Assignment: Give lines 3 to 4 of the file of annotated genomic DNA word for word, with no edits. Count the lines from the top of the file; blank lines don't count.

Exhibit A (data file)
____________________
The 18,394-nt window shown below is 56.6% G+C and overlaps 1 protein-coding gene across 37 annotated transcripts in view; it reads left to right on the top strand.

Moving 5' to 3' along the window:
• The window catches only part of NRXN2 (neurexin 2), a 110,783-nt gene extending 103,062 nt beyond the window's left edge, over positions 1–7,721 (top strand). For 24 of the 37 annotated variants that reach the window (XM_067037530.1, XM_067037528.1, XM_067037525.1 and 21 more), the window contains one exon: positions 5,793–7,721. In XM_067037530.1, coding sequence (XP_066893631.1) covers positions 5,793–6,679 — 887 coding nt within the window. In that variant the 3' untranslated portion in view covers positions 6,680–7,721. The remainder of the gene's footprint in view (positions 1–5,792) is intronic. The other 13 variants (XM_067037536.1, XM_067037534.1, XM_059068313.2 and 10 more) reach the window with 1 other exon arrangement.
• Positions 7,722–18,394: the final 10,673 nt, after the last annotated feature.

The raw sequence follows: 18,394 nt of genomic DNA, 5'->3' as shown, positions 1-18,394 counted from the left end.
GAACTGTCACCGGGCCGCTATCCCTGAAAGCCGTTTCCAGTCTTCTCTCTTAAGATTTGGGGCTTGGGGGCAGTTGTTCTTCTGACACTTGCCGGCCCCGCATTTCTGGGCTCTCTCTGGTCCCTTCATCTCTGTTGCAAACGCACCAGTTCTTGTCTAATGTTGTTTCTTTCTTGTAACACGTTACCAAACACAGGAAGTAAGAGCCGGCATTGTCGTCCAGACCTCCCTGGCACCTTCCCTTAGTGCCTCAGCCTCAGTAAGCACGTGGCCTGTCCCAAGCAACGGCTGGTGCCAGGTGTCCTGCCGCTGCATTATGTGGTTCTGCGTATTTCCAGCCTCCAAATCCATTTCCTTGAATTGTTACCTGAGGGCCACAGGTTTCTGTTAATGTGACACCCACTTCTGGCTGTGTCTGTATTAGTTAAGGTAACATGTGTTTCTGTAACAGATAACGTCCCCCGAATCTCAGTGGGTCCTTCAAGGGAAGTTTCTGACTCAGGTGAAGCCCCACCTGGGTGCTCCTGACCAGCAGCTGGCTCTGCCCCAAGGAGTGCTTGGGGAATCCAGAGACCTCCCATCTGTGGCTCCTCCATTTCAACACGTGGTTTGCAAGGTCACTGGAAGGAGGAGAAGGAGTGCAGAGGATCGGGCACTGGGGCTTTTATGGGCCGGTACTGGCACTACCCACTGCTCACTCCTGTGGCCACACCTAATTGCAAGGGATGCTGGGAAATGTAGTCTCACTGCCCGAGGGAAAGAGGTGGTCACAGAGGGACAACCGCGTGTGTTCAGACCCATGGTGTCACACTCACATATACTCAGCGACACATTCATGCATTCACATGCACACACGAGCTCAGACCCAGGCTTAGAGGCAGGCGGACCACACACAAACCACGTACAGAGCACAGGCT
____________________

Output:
• The window catches only part of NRXN2 (neurexin 2), a 110,783-nt gene extending 103,062 nt beyond the window's left edge, over positions 1–7,721 (top strand). For 24 of the 37 annotated variants that reach the window (XM_067037530.1, XM_067037528.1, XM_067037525.1 and 21 more), the window contains one exon: positions 5,793–7,721. In XM_067037530.1, coding sequence (XP_066893631.1) covers positions 5,793–6,679 — 887 coding nt within the window. In that variant the 3' untranslated portion in view covers positions 6,680–7,721. The remainder of the gene's footprint in view (positions 1–5,792) is intronic. The other 13 variants (XM_067037536.1, XM_067037534.1, XM_059068313.2 and 10 more) reach the window with 1 other exon arrangement.
• Positions 7,722–18,394: the final 10,673 nt, after the last annotated feature.